You have to spent a lot of quality time with the target, helping them to accept that they are deluded. You have to show a great deal of concern about the target to as many people as possible. If you are really clever you can prevent the target’s erring spouse from realising that you are presenting their confessed adultery as factitious. You can even use their guilt to persuade them to refrain from discussing their error further with the target for the sake of the target’s well being.
You can also, possibly, play the ace card of pointing out to the erring spouse the considerable financial disadvantages of a divorce (it is best to be very subtle and tactful about this, emphasise the target’s well-being rather more strongly than the financial aspects, guilty and erring spouses are very resistant to anything that makes them feel insensitive).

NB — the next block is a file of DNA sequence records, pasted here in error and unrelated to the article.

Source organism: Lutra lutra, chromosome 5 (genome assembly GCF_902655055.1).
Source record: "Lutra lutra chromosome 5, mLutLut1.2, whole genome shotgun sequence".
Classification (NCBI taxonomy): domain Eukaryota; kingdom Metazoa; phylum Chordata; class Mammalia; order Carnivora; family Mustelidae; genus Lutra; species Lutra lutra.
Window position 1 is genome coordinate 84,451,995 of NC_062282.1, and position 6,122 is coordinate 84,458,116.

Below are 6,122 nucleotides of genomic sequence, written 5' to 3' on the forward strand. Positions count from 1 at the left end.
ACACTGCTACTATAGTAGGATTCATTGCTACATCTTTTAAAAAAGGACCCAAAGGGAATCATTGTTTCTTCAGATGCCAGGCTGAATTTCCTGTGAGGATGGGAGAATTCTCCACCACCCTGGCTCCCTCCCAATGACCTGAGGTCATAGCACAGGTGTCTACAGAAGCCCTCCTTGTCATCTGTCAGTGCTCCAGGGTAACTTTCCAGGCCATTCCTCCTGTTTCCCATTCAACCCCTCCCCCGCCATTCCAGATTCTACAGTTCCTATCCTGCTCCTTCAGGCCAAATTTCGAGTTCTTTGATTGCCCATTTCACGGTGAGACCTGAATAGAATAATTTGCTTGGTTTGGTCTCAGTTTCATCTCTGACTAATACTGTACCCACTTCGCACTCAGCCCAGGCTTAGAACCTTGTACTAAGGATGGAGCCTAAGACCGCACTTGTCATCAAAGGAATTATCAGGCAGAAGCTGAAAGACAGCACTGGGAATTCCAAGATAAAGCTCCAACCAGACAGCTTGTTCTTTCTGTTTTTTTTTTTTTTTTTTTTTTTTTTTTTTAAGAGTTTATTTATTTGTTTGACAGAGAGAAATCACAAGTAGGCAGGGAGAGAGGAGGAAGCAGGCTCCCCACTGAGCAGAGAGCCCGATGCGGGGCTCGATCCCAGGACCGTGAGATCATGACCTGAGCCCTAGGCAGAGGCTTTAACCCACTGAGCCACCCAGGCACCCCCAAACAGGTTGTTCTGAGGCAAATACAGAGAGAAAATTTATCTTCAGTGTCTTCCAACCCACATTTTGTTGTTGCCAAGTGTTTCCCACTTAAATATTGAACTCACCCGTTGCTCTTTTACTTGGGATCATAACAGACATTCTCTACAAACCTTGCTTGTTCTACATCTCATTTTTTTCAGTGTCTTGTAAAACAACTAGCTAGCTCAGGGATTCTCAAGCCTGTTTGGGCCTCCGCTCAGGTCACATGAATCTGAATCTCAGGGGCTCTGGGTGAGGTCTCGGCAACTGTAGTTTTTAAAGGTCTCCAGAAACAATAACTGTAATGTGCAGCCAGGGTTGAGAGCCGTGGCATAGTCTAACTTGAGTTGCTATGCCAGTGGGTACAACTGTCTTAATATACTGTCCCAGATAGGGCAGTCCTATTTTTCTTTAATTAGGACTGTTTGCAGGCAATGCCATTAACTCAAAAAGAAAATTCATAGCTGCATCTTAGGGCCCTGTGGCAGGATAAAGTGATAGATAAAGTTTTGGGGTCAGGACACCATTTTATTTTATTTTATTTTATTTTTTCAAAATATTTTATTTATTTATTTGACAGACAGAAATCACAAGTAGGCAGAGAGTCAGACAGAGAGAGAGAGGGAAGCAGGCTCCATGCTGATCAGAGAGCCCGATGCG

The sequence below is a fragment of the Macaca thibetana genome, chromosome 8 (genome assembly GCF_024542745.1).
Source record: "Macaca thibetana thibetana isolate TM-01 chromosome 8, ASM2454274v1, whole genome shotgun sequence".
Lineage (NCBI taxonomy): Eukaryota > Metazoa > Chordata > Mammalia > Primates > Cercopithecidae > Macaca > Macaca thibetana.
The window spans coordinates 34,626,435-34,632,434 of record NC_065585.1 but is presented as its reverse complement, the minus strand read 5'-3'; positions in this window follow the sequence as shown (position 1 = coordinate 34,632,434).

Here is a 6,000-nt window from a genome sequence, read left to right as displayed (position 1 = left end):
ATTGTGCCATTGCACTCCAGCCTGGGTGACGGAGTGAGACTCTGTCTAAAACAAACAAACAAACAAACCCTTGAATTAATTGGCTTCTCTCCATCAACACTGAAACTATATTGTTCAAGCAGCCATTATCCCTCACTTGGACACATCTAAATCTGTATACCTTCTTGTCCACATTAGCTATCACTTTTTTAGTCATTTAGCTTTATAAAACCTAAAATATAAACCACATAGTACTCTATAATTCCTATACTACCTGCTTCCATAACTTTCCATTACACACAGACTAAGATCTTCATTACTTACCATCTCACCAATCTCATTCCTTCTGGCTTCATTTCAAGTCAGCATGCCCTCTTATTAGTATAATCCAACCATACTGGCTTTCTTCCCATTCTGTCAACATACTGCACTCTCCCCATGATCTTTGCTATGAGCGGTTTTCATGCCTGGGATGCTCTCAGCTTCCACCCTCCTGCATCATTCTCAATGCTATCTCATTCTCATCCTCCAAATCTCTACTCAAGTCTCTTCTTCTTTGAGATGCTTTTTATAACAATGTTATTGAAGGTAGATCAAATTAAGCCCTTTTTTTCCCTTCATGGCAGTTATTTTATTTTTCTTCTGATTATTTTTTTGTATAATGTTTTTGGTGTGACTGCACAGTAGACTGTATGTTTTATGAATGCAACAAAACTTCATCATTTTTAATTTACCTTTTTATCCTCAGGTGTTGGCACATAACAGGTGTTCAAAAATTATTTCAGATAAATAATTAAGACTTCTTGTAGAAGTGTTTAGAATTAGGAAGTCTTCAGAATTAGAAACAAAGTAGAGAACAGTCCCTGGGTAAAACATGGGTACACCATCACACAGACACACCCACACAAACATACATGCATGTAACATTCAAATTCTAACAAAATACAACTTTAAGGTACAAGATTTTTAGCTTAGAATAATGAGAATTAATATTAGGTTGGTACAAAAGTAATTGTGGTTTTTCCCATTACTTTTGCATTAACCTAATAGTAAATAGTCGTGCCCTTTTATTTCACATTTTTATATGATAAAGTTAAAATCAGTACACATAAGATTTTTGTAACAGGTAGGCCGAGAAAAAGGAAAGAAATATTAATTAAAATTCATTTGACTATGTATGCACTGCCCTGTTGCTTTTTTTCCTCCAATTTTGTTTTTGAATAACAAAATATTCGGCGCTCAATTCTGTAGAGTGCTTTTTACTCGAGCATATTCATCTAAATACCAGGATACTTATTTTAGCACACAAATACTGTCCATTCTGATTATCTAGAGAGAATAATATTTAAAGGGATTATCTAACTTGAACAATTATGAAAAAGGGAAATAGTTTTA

If you lay your ground-work well, one day it is quite possible that the target will get up, bring everyone a nice cup of tea in bed, make everyone a decent breakfast, and then, after they have all left for business, suspend herself by the neck from the bannisters just in time for your weekly visit.
(This piece is dedicated to my Grannie, who died before I could get born and know her, beyond a few ambiguous stories that never added up, and the files from her inquest. It is also dedicated to the, too many, women to name who have posted articles about their own “Gaslighting” and abuse, that finally accumulated, added to my own and made me cold-bloodedly enraged enough to write this piece. All persons suggested here are long dead.)